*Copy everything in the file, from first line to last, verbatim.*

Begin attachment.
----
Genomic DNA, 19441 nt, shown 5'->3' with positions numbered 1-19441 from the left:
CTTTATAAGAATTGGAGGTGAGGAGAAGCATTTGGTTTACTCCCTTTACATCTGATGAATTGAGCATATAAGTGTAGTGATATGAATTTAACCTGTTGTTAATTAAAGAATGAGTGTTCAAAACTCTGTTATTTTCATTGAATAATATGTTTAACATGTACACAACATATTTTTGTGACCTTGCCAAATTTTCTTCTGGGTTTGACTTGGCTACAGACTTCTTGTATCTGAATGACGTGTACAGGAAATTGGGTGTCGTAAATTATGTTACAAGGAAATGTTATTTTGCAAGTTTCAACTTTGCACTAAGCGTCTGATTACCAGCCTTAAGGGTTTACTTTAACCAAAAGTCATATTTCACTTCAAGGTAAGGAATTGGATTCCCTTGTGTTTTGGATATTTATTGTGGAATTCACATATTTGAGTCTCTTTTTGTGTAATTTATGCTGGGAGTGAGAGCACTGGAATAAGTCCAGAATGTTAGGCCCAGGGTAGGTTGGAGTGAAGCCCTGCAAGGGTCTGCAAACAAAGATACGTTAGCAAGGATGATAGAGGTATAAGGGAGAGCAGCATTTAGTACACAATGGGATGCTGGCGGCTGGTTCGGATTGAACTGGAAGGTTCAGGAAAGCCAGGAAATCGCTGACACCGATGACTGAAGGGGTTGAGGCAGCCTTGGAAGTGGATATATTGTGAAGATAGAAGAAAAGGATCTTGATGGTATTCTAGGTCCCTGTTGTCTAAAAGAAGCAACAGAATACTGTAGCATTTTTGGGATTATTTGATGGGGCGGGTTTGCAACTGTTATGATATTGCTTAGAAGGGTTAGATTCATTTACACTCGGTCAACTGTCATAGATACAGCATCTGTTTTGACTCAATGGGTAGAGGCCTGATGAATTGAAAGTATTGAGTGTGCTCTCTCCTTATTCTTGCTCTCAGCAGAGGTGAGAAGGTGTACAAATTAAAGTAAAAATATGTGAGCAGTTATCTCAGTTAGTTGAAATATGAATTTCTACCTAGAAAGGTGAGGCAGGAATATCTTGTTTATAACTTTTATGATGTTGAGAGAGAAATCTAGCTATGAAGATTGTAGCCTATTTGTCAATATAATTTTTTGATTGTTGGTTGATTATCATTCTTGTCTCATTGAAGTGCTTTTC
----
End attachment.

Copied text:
Genomic DNA, 19441 nt, shown 5'->3' with positions numbered 1-19441 from the left:
CTTTATAAGAATTGGAGGTGAGGAGAAGCATTTGGTTTACTCCCTTTACATCTGATGAATTGAGCATATAAGTGTAGTGATATGAATTTAACCTGTTGTTAATTAAAGAATGAGTGTTCAAAACTCTGTTATTTTCATTGAATAATATGTTTAACATGTACACAACATATTTTTGTGACCTTGCCAAATTTTCTTCTGGGTTTGACTTGGCTACAGACTTCTTGTATCTGAATGACGTGTACAGGAAATTGGGTGTCGTAAATTATGTTACAAGGAAATGTTATTTTGCAAGTTTCAACTTTGCACTAAGCGTCTGATTACCAGCCTTAAGGGTTTACTTTAACCAAAAGTCATATTTCACTTCAAGGTAAGGAATTGGATTCCCTTGTGTTTTGGATATTTATTGTGGAATTCACATATTTGAGTCTCTTTTTGTGTAATTTATGCTGGGAGTGAGAGCACTGGAATAAGTCCAGAATGTTAGGCCCAGGGTAGGTTGGAGTGAAGCCCTGCAAGGGTCTGCAAACAAAGATACGTTAGCAAGGATGATAGAGGTATAAGGGAGAGCAGCATTTAGTACACAATGGGATGCTGGCGGCTGGTTCGGATTGAACTGGAAGGTTCAGGAAAGCCAGGAAATCGCTGACACCGATGACTGAAGGGGTTGAGGCAGCCTTGGAAGTGGATATATTGTGAAGATAGAAGAAAAGGATCTTGATGGTATTCTAGGTCCCTGTTGTCTAAAAGAAGCAACAGAATACTGTAGCATTTTTGGGATTATTTGATGGGGCGGGTTTGCAACTGTTATGATATTGCTTAGAAGGGTTAGATTCATTTACACTCGGTCAACTGTCATAGATACAGCATCTGTTTTGACTCAATGGGTAGAGGCCTGATGAATTGAAAGTATTGAGTGTGCTCTCTCCTTATTCTTGCTCTCAGCAGAGGTGAGAAGGTGTACAAATTAAAGTAAAAATATGTGAGCAGTTATCTCAGTTAGTTGAAATATGAATTTCTACCTAGAAAGGTGAGGCAGGAATATCTTGTTTATAACTTTTATGATGTTGAGAGAGAAATCTAGCTATGAAGATTGTAGCCTATTTGTCAATATAATTTTTTGATTGTTGGTTGATTATCATTCTTGTCTCATTGAAGTGCTTTTC